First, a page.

(By Brandon Hansen/Chewelah Independent)
Between the Rivers grows as people hope to connect communally while learning primitive skills…
Being outside has been proven to lower blood pressure, fight depression and improve memory.
So it’s easy to see the allure of the Between the Rivers Gathering, a primitive skills gathering where people camp for a whole week while taking a multitude of classes teaching the way of ancestral living. While culture is not specifically focused on, the camp instructors teach people how things were done in a more simpler time.
“A lot of people see primitive as kind of a derogatory term but what primitive means is first, it comes from the word, prime.” Between the Rivers Gathering organizer Patrick Farneman said. “We consider our ancestors just as smart and highly specialized, as we are today, and we pay respect to it.”
People who come to the gathering can learn basketry, blacksmithing, buckskinning, archery, primitive pottery and much more.
“What we provide is structure for a week-long workshop in a camp format,” Farneman said. “We offer two meals a day and that brings us together as a group and then instructors provide the classes.”
About 60 instructors offered over 100 different classes over the week-long event. Between the Rivers is not a period camp, or a re-enactment but does provide a multitude of very important skills ranging from survival to artistic. You’ll see things there that have been made for hundreds or thousands of years when life was more rural or nomadic.
“Many of these are global skills,” Farneman said. “Our human brains kind of work the same across the globe and regardless of culture we kind of came up with the same way to solve a lot of our problems. So what we’re offering here are skills.”
The gathering started out with about 45 people six years ago and has since grown to an estimated 250 people. While there are some local folks in the mix — probably a fifth of the group — people travel from all over the country and Canada to this corner of the state to be part of the gathering.
“It’s a good mix, sometimes being local can be tough because home is too close by so they don’t have to breakaway as much,” Farneman said. “We do have scholarships for local students and do invite anyone that wants to be a part of the gathering. A lot of local people do day rates as opposed to the week-long gathering.”
Breaking away from everything is a happy side-effect of the Between the Rivers Gathering. Many event-goers say they are relieved to get to the event when it starts and wish it wouldn’t end after a week. People can camp in RVs (called tin teepees) further away from the main camp, but a good chunk of people are in primitive tents and canvas teepees. Walking around the gathering, you won’t see many folks on a smartphone, except for perhaps the lone Chewelah Independent journalist taking video.
“You know up until a few years ago we weren’t connected as a people 24/7,” Farneman said. “I think technology has done a good job connecting us but maybe not in the most healthy way. This gathering allows people to disconnect from social media and reconnect with each other and with our ancestors along with their way of doing things.”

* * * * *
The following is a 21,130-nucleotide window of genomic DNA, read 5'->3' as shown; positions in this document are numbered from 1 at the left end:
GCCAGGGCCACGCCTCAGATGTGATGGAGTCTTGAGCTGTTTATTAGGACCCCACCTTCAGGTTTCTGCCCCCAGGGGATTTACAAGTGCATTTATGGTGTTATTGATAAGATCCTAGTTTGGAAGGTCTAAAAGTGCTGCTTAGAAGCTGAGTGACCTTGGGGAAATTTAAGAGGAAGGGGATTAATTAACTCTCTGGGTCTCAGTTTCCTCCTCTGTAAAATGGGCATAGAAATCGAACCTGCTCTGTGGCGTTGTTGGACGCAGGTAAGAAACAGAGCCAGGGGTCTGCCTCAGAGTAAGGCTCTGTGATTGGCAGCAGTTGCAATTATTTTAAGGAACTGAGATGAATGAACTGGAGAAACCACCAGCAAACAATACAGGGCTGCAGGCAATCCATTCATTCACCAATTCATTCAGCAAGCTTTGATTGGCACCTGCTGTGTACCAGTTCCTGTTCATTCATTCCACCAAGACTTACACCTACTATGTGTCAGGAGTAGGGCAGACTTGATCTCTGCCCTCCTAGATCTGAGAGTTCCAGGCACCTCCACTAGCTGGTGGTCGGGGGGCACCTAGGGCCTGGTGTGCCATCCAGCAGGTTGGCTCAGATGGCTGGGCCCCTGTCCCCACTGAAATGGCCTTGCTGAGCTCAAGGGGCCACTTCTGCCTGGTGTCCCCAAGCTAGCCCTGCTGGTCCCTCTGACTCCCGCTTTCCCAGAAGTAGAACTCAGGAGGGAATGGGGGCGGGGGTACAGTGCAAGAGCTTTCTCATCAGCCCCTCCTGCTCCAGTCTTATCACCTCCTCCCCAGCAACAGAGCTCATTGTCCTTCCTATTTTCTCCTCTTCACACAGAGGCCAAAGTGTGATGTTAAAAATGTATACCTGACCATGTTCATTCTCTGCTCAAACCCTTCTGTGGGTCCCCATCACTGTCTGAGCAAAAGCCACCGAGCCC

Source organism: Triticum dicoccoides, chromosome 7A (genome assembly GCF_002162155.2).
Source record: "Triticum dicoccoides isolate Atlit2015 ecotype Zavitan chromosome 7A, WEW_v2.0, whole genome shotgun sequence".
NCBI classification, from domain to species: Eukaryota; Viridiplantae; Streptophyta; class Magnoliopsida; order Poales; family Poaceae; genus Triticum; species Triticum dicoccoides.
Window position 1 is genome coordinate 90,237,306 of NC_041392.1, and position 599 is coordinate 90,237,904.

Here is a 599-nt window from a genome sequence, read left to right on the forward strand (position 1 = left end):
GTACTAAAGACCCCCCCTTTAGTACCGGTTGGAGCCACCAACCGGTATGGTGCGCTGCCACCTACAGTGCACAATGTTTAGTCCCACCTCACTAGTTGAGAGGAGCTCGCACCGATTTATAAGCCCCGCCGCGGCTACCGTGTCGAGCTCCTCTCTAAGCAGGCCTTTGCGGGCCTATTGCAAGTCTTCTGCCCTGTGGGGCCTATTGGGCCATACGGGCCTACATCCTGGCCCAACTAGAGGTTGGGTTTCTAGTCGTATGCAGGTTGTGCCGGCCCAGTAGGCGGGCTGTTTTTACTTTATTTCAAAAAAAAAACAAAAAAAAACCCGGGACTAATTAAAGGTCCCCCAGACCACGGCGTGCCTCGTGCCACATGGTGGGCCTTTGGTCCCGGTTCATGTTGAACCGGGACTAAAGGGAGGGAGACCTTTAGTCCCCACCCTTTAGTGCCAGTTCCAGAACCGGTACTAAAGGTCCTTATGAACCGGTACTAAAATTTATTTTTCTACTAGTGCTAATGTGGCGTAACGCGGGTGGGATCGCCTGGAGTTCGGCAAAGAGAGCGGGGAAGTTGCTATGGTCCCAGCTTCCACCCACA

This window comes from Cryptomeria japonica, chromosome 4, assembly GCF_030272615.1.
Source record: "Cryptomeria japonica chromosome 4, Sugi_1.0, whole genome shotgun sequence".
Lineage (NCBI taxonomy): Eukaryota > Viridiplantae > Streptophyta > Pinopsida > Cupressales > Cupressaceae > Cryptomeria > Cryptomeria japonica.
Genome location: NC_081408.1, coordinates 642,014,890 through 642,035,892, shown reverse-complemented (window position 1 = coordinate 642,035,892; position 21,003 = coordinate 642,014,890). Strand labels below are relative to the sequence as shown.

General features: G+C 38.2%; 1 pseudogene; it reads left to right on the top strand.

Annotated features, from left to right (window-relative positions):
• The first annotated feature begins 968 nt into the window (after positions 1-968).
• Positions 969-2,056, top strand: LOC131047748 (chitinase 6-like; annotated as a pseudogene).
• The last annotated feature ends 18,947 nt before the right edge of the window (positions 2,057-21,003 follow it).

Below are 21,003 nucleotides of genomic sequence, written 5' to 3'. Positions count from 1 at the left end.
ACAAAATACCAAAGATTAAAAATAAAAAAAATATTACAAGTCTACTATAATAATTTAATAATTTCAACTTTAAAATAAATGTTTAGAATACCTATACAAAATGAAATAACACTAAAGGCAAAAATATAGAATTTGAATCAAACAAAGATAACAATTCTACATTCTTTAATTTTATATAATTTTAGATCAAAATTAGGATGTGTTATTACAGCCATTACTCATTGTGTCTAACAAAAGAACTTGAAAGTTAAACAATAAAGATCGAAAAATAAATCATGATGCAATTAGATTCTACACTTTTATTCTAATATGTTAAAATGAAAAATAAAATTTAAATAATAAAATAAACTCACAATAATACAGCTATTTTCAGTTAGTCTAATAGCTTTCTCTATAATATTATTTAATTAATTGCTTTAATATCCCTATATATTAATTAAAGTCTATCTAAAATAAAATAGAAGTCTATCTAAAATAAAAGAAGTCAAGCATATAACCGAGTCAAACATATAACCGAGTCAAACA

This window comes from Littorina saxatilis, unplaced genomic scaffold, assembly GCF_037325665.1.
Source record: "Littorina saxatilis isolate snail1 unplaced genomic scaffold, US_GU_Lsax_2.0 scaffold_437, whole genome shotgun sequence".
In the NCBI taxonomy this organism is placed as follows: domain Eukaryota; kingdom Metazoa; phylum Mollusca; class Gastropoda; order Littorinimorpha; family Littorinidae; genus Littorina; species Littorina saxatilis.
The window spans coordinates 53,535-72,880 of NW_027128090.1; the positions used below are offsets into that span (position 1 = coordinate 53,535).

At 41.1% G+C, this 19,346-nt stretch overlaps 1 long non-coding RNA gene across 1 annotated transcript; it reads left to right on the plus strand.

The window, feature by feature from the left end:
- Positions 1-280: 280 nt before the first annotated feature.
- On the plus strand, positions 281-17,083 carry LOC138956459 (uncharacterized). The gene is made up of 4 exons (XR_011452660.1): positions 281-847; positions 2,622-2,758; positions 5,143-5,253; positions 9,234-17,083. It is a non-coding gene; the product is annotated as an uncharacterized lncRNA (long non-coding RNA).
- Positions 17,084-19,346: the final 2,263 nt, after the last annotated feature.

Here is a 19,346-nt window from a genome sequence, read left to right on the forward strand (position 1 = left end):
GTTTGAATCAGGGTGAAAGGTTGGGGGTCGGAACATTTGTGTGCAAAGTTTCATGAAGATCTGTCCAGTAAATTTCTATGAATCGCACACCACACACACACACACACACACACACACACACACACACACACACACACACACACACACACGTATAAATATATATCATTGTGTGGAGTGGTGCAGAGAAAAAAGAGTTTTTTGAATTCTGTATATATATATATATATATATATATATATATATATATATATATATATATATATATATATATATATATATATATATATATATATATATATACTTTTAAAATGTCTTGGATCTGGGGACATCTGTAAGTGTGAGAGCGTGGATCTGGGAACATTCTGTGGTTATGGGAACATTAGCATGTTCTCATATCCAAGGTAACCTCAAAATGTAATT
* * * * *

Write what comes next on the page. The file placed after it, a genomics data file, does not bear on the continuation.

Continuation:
It’s easy to feel and see this connecting. Wandering the Between the Rivers Gathering, you’ll see people talking and laughing around campfires. They’ll be conversing with each other and not have their head buried in some tech item. A week without distraction allows for people to get to know each other, and this yearly gathering seems to create lifelong friends.
“By the end of the week, we’re doing fun things like the Highland games and a variety show where people sign up to sing songs, recite poems and jokes,” Farneman said. “It’s really awesome.”
Meal time is an event in all itself. Between the Rivers Gathering might have the best food in all of Stevens County and the most efficient kitchen crew at that. Two times a day – breakfast and dinner – the crew takes two hours to prepare a meal and feed it to the hundreds of people. Instead of just taking their meal back to their tent, people instead gather around the main tent at camp and converse over a meal.
“We eat together and it really bonds us as a community,” Farneman said.
Farneman hires a camp chef and kitchen manager and the event brings up basically a mobile kitchen. Volunteers offer to serve and clean, with some participating in work trade to receive a discount on the cost for the week-long event.
After a while it gets hard to determine staff from everyone else as it’s truly a throwback to communal living. Between the Rivers Gathering takes a large staff, close to a 100 people including instructors to pull the event off. But if one were to go to the event, they would see primitive also apparently means well-organized and well-ran.
Between the Rivers Gathering is ran by the nonprofit group Bridges to the Past and Farneman and other people will teach classes throughout the year, whether it’s at schools or other primitive skills gatherings.
For more information, you can go to www.betweentheriversgathering.com, the facebook group by the name “Between the Rivers Gathering” and also on Instagram.